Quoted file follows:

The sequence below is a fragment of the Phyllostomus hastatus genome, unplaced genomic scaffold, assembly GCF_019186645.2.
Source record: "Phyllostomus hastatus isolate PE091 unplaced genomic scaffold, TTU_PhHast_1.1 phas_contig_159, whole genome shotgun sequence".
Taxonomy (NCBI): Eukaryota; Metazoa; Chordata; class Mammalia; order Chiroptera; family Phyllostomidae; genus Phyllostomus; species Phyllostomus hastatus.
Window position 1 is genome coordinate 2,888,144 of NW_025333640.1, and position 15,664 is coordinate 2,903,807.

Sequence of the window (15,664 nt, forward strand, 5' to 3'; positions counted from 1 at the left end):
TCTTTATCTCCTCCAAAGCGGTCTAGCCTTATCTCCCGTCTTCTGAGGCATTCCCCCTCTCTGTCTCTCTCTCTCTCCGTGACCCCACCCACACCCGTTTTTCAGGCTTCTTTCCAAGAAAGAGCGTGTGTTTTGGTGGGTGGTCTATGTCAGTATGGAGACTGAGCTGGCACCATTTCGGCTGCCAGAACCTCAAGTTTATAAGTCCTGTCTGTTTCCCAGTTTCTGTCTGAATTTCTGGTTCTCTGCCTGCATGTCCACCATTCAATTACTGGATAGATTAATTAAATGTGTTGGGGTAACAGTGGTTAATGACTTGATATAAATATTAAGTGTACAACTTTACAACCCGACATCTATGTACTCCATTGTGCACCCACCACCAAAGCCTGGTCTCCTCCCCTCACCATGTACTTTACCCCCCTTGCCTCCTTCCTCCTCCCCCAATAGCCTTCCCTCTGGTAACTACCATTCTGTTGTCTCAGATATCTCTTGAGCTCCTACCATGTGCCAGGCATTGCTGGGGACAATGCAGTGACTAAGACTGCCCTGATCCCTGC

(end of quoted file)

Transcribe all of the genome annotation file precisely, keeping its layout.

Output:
The sequence below is a fragment of the Phyllostomus hastatus genome, unplaced genomic scaffold, assembly GCF_019186645.2.
Source record: "Phyllostomus hastatus isolate PE091 unplaced genomic scaffold, TTU_PhHast_1.1 phas_contig_159, whole genome shotgun sequence".
Taxonomy (NCBI): Eukaryota; Metazoa; Chordata; class Mammalia; order Chiroptera; family Phyllostomidae; genus Phyllostomus; species Phyllostomus hastatus.
Window position 1 is genome coordinate 2,888,144 of NW_025333640.1, and position 15,664 is coordinate 2,903,807.

Sequence of the window (15,664 nt, forward strand, 5' to 3'; positions counted from 1 at the left end):
TCTTTATCTCCTCCAAAGCGGTCTAGCCTTATCTCCCGTCTTCTGAGGCATTCCCCCTCTCTGTCTCTCTCTCTCTCCGTGACCCCACCCACACCCGTTTTTCAGGCTTCTTTCCAAGAAAGAGCGTGTGTTTTGGTGGGTGGTCTATGTCAGTATGGAGACTGAGCTGGCACCATTTCGGCTGCCAGAACCTCAAGTTTATAAGTCCTGTCTGTTTCCCAGTTTCTGTCTGAATTTCTGGTTCTCTGCCTGCATGTCCACCATTCAATTACTGGATAGATTAATTAAATGTGTTGGGGTAACAGTGGTTAATGACTTGATATAAATATTAAGTGTACAACTTTACAACCCGACATCTATGTACTCCATTGTGCACCCACCACCAAAGCCTGGTCTCCTCCCCTCACCATGTACTTTACCCCCCTTGCCTCCTTCCTCCTCCCCCAATAGCCTTCCCTCTGGTAACTACCATTCTGTTGTCTCAGATATCTCTTGAGCTCCTACCATGTGCCAGGCATTGCTGGGGACAATGCAGTGACTAAGACTGCCCTGATCCCTGC